Science Notes  -- Summer 1998
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Originally the X and Y chromosome were identical chromosomes. At some point in the evolutionary process a sex differentiating gene appears on one of the chromosomes, and genetic recombination becomes inhibited around this gene. In humans this is the SRY gene on the Y chromosome.
Inhibition of recombination spreads to cover all but the very ends of the Y chromosome.
Over time, without benefit of genetic recombination, the Y chromosome begins to degrade.
As the Y chromosome loses active genes, each organism must develop a method for equalizing genetic expression in males and females. For this reason one of the X chromosomes in every female mammal becomes inactive and curls up into a structure known as a Barr Body.


SPEAKING of the evolution of X inactivation without speaking of the history of the X and Y chromosomes leaves out critical context, something like cataloguing the rarefied structures of orchids without considering the habits of insects which evolved in concert with the flowers.
      The X and Y chromosomes hardly look like a pair. Textbooks have considered the mammalian X and Y fully differentiated from each other.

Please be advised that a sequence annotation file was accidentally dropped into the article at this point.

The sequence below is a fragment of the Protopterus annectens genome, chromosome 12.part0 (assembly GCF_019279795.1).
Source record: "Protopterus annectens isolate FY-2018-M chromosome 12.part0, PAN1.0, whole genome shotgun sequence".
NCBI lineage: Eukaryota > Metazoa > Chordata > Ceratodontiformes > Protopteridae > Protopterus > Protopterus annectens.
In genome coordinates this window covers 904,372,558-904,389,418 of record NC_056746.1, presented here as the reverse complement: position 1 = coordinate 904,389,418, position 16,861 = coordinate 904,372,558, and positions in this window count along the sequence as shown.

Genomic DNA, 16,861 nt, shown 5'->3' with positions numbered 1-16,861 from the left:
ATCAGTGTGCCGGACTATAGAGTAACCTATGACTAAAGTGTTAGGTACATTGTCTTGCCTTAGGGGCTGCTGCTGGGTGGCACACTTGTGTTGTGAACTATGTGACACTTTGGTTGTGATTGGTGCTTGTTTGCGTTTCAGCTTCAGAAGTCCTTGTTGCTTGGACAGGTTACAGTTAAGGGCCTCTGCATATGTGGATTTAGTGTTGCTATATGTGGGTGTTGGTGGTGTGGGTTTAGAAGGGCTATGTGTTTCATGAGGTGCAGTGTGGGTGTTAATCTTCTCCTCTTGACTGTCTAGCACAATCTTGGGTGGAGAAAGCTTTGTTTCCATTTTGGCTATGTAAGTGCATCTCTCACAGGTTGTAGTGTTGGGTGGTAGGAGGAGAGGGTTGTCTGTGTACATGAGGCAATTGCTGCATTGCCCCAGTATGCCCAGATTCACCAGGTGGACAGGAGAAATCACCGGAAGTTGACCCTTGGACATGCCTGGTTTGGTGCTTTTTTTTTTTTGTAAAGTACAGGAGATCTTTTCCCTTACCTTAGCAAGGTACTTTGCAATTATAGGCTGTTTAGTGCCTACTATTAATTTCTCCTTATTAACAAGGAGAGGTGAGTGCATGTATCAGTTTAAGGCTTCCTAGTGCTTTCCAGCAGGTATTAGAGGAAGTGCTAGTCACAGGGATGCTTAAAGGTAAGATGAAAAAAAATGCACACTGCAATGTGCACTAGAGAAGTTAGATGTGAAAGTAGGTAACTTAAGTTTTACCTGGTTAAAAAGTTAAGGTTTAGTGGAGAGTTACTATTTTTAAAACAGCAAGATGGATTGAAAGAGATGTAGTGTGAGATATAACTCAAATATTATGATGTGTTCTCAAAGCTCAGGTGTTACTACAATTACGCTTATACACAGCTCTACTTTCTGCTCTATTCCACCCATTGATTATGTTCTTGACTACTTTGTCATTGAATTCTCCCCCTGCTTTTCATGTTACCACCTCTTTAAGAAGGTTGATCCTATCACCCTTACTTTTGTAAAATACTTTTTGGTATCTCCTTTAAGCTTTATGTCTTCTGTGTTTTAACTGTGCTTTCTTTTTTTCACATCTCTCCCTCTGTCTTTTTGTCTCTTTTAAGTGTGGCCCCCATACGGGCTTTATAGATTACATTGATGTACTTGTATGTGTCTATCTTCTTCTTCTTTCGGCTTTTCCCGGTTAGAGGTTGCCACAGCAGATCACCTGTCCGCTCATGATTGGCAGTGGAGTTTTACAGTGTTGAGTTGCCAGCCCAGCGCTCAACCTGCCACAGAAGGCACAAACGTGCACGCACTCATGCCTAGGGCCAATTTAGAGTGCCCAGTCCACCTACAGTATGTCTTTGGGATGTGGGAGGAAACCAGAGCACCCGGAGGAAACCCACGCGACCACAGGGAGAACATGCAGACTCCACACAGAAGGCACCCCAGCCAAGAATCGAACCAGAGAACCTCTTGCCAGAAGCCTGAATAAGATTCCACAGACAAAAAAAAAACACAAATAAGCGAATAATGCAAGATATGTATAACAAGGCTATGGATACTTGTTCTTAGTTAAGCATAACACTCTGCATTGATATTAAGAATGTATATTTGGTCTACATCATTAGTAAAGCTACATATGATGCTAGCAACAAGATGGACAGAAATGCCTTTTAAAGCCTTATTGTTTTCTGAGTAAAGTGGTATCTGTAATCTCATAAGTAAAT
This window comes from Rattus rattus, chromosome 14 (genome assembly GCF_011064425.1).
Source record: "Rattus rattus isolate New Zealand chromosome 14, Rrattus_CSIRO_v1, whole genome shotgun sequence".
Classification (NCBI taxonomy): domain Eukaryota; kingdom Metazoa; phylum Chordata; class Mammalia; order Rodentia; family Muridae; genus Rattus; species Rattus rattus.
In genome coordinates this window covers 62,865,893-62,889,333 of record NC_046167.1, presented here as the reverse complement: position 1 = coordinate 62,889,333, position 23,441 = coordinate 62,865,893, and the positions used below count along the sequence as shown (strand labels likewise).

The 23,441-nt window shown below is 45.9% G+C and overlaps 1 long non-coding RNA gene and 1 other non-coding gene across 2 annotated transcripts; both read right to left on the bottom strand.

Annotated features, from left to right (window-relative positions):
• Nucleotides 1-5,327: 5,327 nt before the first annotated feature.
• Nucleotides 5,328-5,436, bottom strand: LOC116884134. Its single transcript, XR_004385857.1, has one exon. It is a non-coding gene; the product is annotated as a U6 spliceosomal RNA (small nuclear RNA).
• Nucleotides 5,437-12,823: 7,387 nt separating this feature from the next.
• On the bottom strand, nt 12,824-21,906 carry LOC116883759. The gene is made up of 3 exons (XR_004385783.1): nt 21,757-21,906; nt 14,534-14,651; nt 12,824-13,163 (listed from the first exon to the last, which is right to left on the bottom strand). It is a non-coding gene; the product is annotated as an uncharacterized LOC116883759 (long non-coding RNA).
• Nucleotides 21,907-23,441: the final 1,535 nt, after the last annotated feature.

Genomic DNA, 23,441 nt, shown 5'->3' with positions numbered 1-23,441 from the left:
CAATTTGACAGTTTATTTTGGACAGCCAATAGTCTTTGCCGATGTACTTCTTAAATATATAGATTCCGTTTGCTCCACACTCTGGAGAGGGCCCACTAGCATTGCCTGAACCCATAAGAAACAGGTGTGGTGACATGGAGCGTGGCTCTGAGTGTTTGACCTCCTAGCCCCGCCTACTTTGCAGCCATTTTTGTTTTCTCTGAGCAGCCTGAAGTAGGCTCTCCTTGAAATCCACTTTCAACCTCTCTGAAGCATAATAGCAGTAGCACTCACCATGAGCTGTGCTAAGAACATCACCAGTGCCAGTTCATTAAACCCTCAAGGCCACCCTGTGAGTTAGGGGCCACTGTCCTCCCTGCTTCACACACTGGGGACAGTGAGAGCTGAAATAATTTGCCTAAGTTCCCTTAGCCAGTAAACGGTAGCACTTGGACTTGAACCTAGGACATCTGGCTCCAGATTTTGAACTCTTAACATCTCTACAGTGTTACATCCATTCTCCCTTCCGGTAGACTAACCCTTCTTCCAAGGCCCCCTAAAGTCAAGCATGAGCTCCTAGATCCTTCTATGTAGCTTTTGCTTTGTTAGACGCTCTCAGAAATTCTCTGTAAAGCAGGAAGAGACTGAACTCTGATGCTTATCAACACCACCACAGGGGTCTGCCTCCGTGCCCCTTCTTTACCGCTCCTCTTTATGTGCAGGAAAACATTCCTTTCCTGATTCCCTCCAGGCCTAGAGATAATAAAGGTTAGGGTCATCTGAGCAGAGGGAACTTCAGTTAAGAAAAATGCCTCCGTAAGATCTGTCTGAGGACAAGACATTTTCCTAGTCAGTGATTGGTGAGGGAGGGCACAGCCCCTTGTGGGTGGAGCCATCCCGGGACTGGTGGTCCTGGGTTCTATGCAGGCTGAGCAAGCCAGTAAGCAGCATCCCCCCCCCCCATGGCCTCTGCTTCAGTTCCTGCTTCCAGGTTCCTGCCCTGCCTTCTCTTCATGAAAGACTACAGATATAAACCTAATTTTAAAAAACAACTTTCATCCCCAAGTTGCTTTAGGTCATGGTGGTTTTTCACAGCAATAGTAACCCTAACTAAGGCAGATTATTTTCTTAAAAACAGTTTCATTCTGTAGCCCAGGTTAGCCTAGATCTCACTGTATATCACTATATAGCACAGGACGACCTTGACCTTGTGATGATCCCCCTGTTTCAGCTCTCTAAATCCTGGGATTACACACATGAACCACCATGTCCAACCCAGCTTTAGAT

Yet the X and the Y descended from a pair of identical sister chromosomes. Early in the evolution of mammals, before monotremes (echidnas and the platypus) and marsupials (opossum, kangaroos and other Australian mammals) diverged from the placental mammals about 130 to 150 million years ago, the sex chromosomes arose. We can reconstruct how this happened. Probably, a gene variant appeared that influenced sex determination. In mammals the gene on the Y that triggers male development was discovered a decade ago.
      This evolutionary history applies generally when sex chromosomes arise. A sex-affecting variant appears on a chromosome that contains a haphazard collection of genes, most of which have nothing to do with sex determination or differentiation.
      Once a sex-determining gene appeared, recombination became restricted around that gene, as if to ensure that it remained confined to the male line. Eventually, the region of suppressed recombination expanded to include nearly the whole Y. How recombination between sex chromosomes becomes suppressed and how the suppression spreads remain some of the most mysterious steps in sex chromosome evolution. Now, the human X and Y chromosomes recombine only at their very tips.

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